Is He Sick or Nervous?

We’ve been working so hard to figure out what’s wrong with Speck.   At one point, we thought he got upset when there was turmoil in the house.  I’m still not sure about that.  There’s almost always enough turmoil in this house that we can blame that on any problems that arise.

He’s so observant and watches every move I make and he knows when I’m getting dressed to go somewhere vs. getting dressed to stay home.   Yesterday I was teaching out of town and as I was getting dressed, he began to panic.  Today . . he’s having one of his worst days ever.  In fact, Vince and I both cried all the way through lunch, thinking we might have to take him to the vet today for his final trip.  But, he seems a bit better this afternoon.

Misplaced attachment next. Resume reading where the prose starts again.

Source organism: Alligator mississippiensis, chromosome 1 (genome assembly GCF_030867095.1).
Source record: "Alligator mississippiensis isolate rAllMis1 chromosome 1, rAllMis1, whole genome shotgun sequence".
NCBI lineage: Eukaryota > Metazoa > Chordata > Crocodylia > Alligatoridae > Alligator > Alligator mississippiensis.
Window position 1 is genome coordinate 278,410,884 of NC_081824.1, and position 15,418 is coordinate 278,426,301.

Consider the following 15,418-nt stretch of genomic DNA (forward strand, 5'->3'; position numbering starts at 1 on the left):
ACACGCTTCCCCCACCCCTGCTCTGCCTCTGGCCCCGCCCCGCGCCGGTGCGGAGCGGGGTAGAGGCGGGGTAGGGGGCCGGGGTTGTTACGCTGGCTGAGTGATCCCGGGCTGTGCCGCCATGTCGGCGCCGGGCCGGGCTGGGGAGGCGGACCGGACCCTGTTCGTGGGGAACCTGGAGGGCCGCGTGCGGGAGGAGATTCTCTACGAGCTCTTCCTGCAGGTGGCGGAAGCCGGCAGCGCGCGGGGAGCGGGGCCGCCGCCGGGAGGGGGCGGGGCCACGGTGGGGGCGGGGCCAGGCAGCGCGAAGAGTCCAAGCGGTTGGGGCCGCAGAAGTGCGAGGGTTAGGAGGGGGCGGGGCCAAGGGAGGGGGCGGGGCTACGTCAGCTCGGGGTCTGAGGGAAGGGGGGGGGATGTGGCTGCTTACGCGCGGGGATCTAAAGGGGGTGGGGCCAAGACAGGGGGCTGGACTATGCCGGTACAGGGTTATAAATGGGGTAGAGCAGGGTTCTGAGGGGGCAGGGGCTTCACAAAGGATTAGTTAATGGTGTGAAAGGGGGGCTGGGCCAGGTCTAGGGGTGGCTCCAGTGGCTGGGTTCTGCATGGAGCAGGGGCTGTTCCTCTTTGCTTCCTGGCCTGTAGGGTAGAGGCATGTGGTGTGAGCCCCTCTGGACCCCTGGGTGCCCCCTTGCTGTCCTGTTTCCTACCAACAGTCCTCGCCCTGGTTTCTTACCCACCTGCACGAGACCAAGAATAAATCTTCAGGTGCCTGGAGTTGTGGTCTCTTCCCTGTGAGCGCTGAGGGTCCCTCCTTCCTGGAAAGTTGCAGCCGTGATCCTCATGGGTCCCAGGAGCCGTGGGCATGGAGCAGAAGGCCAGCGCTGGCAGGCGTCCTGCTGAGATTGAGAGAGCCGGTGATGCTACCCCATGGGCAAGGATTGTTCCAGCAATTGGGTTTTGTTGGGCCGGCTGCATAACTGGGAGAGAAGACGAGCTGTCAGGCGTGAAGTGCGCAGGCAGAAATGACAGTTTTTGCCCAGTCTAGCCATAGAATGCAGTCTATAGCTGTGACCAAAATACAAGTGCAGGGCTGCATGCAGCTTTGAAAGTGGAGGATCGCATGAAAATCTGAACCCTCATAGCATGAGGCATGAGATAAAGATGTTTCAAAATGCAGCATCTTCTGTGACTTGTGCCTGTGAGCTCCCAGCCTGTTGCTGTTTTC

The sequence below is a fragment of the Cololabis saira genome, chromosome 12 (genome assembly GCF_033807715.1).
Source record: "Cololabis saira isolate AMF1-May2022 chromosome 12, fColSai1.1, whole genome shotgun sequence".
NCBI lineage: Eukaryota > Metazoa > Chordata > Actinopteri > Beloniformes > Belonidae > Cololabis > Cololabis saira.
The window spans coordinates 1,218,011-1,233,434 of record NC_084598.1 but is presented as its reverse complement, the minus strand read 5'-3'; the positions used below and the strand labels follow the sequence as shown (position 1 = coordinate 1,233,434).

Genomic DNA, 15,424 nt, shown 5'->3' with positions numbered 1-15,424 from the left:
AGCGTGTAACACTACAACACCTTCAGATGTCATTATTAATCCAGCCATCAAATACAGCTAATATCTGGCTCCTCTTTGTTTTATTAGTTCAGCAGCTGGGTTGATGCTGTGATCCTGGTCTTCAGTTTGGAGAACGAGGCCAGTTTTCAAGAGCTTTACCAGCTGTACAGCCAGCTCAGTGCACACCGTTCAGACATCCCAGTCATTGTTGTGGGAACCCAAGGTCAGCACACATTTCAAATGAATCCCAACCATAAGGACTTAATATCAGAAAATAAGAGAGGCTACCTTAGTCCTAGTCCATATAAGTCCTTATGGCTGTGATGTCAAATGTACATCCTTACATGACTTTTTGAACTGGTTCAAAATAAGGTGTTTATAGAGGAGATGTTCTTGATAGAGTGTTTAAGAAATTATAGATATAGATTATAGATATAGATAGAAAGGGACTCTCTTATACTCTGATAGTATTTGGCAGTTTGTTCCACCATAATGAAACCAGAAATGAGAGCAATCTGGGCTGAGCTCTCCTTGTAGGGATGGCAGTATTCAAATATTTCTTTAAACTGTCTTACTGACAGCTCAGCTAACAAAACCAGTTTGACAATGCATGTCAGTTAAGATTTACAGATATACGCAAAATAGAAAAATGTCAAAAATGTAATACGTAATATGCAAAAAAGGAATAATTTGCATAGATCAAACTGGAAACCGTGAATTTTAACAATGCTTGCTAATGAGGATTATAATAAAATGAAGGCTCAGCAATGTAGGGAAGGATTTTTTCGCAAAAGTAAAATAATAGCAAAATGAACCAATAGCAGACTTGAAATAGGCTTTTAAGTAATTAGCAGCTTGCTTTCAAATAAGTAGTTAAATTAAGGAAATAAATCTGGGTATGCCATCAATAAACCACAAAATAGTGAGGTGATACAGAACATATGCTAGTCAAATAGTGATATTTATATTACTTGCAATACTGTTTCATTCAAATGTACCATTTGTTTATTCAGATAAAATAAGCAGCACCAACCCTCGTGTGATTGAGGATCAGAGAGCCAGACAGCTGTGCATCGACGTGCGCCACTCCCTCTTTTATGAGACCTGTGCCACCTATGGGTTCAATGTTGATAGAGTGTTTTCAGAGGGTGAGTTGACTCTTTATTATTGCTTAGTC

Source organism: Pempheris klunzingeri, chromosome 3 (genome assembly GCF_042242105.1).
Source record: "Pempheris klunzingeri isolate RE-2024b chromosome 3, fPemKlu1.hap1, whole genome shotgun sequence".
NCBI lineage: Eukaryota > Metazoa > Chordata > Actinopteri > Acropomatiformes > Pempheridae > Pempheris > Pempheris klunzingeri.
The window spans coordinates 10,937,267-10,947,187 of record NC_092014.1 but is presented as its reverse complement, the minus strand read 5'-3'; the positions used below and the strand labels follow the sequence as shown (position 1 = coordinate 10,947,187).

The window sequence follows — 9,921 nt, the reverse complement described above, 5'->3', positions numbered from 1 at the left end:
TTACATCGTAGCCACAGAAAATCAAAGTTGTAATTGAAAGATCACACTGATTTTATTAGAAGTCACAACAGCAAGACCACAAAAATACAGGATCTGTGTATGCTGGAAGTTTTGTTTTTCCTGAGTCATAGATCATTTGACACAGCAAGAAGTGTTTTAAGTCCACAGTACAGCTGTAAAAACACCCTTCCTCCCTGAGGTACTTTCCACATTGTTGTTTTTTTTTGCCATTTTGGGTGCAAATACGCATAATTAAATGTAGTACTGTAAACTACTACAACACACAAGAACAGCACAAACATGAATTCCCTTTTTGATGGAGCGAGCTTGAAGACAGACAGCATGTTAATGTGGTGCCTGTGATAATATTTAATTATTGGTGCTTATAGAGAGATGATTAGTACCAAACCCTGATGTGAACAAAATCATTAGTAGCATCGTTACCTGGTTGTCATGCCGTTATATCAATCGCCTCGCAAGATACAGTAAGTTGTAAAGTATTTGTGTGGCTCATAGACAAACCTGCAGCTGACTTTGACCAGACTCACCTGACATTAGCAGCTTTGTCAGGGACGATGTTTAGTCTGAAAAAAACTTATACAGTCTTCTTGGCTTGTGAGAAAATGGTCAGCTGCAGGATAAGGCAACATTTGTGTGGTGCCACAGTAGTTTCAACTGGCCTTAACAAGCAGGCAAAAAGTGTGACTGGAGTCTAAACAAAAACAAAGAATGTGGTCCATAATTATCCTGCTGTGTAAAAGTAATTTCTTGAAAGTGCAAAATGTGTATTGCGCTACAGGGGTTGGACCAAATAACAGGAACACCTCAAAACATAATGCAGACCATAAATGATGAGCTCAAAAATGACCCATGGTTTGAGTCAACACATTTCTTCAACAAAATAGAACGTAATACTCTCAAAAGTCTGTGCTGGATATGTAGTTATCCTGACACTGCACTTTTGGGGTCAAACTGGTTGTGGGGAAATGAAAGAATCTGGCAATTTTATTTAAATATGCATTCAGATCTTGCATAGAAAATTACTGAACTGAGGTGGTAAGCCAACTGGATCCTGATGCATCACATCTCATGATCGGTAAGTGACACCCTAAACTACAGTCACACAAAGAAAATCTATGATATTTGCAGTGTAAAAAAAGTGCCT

Could it be that he gets so nervous that he’s getting sick?  I don’t have to leave him for a few weeks so we’ll see if he gets better.  As much as I wish that is the only problem, I really can’t stay home forever to keep Speck from getting sick . . or can I?  🙂


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    No, you can’t… but you can try desensitizing him. We have had to do this with our dog (who is not as bad off as Speck, to be sure). For the next couple of weeks, or as long as you can stand it, totally mess with Speck’s little doggie head. Get out of bed, grab your suitcases, throw stuff in them. Take it out, put it away. Zip up the suitcases, put them on the floor; put them on the bed, unzip them again. Put on dress-up clothes. Put on the perfume you always wear when you leave the house (or whatever – you get the idea). Pack your purse, put it by the door. Grab your car keys, carry them around the house, jingle them a lot. Kiss Vince goodbye. Walk out the door. Come back in. Sit down and sew. Put your shoes on, grab your keys again, go out and start the car. Come back in, get the suitcases out again and bang them around. Just mix up all the cues that to Speck might possibly mean “My mommy is leaving me again!!”